GEOTHERMAL heating—using the warmth of the Earth’s interior to heat water—is an old idea. Using the planet’s natural coolness, though, is something of a novelty. Nevertheless, as cooling and heating are merely two ends of the same process, it could save money and reduce carbon-dioxide emissions. As long, that is, as you can find a suitable source of cold.
Fortunately for Toronto, it sits next to a very large supply of the stuff, in the form of Lake Ontario. Canada’s largest city has been pioneering the idea that instead of using electricity to power air conditioning, a useful supply of cold can be directly extracted from the environment.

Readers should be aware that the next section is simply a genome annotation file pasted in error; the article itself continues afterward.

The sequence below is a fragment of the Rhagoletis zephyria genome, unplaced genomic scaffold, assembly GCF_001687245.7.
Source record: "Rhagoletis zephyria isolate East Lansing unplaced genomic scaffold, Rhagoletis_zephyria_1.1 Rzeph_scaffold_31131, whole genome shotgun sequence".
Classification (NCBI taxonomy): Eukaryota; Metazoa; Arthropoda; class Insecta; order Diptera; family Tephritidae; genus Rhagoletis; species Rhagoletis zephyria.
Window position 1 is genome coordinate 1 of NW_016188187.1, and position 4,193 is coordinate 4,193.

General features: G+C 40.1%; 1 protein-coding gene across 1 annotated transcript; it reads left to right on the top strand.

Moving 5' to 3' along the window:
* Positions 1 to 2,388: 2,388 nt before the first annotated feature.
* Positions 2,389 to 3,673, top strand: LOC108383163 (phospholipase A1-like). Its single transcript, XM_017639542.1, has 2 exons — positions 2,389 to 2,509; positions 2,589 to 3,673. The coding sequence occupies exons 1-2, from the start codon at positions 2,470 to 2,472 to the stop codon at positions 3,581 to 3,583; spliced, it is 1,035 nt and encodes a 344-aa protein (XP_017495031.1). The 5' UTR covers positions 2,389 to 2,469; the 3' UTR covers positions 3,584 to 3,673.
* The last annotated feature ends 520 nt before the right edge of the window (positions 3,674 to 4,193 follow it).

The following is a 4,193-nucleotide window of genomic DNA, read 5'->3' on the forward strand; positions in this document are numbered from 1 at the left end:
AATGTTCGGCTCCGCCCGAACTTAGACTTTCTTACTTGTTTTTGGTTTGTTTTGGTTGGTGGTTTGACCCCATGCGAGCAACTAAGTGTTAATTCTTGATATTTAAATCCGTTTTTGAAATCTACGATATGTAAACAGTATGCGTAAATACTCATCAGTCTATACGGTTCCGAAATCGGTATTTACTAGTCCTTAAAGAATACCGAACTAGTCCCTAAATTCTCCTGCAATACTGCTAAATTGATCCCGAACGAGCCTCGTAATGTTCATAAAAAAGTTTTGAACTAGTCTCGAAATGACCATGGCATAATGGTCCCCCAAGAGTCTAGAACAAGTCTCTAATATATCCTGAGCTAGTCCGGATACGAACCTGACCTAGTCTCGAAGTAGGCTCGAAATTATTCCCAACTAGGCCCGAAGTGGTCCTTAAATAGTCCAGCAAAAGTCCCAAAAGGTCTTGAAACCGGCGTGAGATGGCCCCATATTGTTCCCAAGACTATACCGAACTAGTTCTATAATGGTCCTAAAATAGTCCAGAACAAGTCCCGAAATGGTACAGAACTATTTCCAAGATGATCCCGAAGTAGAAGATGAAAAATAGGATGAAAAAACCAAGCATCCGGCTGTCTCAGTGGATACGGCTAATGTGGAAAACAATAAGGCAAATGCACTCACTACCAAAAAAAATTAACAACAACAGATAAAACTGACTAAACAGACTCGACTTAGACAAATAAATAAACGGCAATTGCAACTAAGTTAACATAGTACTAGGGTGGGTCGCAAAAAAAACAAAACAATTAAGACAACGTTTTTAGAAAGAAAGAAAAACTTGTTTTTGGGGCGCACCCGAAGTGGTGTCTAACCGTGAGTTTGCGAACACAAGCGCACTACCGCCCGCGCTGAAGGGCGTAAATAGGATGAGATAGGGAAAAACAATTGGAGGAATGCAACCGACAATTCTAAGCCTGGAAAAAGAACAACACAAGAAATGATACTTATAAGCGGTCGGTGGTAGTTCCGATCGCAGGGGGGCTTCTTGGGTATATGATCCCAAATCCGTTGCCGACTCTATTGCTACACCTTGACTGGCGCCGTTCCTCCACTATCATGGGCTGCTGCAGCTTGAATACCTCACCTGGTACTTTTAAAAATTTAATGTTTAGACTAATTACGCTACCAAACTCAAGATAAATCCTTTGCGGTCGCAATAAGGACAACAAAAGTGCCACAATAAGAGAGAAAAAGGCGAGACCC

The amount of electriciy saved is significant:
Some 36 buildings in the central business district have now been connected and a further sixteen have signed on to join the system. The project is expected to save the city 61 megawatts, enough to power 8,500 homes.
Toronto is not the only place this works, but one has to wonder why this hasn't been done in more places. The article states that several places have been looked at and rejected - Chicago and New York among them. In those cases, the water wasn't deep enough near shore and the cost of running pipes out to deep water was prohibitive. But certainly there are places this could be applied.